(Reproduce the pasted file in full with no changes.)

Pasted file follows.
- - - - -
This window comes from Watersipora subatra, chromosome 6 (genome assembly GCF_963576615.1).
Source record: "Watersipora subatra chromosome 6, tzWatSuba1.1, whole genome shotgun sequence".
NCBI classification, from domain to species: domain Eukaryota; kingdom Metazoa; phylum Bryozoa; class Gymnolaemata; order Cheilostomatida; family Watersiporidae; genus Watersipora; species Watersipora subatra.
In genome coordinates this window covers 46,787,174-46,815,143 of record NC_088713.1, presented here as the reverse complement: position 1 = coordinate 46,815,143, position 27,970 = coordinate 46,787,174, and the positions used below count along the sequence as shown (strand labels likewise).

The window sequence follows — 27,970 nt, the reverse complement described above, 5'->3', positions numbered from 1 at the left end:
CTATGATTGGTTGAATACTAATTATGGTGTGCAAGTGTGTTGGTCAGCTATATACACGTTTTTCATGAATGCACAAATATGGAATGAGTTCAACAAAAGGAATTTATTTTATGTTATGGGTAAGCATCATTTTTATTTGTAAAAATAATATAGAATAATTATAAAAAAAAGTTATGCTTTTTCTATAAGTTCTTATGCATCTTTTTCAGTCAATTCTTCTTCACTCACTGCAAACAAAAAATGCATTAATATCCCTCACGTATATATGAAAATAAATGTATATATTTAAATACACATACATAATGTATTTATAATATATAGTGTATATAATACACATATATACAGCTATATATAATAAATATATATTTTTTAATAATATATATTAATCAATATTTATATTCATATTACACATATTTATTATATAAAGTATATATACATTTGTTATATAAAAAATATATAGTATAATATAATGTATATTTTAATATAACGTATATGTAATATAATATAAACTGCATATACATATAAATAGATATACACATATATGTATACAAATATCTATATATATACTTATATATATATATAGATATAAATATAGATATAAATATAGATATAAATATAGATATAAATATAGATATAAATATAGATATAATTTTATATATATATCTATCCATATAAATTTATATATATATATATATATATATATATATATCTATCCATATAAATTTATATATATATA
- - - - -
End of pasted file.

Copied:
This window comes from Watersipora subatra, chromosome 6 (genome assembly GCF_963576615.1).
Source record: "Watersipora subatra chromosome 6, tzWatSuba1.1, whole genome shotgun sequence".
NCBI classification, from domain to species: domain Eukaryota; kingdom Metazoa; phylum Bryozoa; class Gymnolaemata; order Cheilostomatida; family Watersiporidae; genus Watersipora; species Watersipora subatra.
In genome coordinates this window covers 46,787,174-46,815,143 of record NC_088713.1, presented here as the reverse complement: position 1 = coordinate 46,815,143, position 27,970 = coordinate 46,787,174, and the positions used below count along the sequence as shown (strand labels likewise).

The window sequence follows — 27,970 nt, the reverse complement described above, 5'->3', positions numbered from 1 at the left end:
CTATGATTGGTTGAATACTAATTATGGTGTGCAAGTGTGTTGGTCAGCTATATACACGTTTTTCATGAATGCACAAATATGGAATGAGTTCAACAAAAGGAATTTATTTTATGTTATGGGTAAGCATCATTTTTATTTGTAAAAATAATATAGAATAATTATAAAAAAAAGTTATGCTTTTTCTATAAGTTCTTATGCATCTTTTTCAGTCAATTCTTCTTCACTCACTGCAAACAAAAAATGCATTAATATCCCTCACGTATATATGAAAATAAATGTATATATTTAAATACACATACATAATGTATTTATAATATATAGTGTATATAATACACATATATACAGCTATATATAATAAATATATATTTTTTAATAATATATATTAATCAATATTTATATTCATATTACACATATTTATTATATAAAGTATATATACATTTGTTATATAAAAAATATATAGTATAATATAATGTATATTTTAATATAACGTATATGTAATATAATATAAACTGCATATACATATAAATAGATATACACATATATGTATACAAATATCTATATATATACTTATATATATATATAGATATAAATATAGATATAAATATAGATATAAATATAGATATAAATATAGATATAAATATAGATATAATTTTATATATATATCTATCCATATAAATTTATATATATATATATATATATATATATATATCTATCCATATAAATTTATATATATATA